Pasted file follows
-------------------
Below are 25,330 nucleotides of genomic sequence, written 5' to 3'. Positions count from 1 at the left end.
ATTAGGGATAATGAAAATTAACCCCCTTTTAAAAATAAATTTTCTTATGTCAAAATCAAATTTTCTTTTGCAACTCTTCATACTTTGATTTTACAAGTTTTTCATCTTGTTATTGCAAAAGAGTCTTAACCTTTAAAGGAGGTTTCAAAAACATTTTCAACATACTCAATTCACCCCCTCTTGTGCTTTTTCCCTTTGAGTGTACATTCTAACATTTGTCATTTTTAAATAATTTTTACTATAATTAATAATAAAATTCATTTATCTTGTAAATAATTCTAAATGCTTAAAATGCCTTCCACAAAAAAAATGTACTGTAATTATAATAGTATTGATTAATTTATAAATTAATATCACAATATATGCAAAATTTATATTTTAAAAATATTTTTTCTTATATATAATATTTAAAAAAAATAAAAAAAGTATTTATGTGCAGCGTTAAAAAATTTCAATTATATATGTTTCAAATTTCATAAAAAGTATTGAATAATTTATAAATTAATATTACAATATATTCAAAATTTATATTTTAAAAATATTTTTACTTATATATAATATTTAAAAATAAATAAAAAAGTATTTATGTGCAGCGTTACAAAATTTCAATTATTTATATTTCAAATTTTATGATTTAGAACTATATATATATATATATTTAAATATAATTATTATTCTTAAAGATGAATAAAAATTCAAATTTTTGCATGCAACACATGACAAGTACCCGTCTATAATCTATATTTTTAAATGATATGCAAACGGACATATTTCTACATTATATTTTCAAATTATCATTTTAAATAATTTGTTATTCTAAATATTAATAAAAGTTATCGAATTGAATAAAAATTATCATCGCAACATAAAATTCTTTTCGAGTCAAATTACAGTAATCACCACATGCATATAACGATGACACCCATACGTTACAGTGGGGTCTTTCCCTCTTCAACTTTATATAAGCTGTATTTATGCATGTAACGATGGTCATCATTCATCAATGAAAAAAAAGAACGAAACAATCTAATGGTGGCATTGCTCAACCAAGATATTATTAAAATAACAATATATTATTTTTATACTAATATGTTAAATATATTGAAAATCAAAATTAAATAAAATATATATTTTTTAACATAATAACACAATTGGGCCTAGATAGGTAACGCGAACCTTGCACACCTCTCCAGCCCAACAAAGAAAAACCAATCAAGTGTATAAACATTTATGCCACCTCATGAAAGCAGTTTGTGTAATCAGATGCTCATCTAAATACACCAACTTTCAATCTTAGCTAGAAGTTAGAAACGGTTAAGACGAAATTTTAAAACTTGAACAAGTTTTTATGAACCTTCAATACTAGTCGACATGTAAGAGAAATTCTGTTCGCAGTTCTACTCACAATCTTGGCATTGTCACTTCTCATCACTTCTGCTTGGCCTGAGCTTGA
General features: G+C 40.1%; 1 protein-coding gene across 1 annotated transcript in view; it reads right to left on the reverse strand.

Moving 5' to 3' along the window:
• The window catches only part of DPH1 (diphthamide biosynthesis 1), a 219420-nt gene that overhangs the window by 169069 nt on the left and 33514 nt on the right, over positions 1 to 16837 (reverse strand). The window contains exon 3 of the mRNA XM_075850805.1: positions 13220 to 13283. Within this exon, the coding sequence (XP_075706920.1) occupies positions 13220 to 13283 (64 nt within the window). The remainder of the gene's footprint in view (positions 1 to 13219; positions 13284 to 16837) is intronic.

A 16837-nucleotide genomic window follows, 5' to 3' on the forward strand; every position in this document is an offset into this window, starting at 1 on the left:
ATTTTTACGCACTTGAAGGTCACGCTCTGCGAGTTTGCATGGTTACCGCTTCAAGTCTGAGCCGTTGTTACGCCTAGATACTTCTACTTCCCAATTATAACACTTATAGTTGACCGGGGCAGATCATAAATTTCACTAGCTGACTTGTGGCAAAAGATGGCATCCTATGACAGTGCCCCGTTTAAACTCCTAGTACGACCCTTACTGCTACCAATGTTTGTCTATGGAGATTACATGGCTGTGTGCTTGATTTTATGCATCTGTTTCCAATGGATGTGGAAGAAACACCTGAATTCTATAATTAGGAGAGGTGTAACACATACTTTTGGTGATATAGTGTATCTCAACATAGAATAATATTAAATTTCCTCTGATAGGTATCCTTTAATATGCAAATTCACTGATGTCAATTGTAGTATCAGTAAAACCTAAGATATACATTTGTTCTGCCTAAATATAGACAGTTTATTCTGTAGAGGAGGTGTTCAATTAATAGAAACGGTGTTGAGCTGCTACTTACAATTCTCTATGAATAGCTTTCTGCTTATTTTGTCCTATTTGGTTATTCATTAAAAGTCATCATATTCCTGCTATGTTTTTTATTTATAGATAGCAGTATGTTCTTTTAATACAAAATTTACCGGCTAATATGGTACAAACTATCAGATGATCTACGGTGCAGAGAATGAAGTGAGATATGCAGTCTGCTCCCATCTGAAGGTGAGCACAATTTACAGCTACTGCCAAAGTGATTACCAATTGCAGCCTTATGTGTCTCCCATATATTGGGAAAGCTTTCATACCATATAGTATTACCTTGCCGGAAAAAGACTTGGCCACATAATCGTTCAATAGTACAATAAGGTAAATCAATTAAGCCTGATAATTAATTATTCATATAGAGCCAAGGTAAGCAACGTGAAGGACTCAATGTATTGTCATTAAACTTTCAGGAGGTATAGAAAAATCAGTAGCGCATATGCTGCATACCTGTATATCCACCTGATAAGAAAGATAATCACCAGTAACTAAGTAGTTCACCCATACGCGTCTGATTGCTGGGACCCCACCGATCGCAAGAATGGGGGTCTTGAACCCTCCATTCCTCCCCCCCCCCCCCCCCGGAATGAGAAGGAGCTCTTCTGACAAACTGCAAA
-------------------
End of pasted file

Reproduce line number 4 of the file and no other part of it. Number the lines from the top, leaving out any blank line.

Moving 5' to 3' along the window: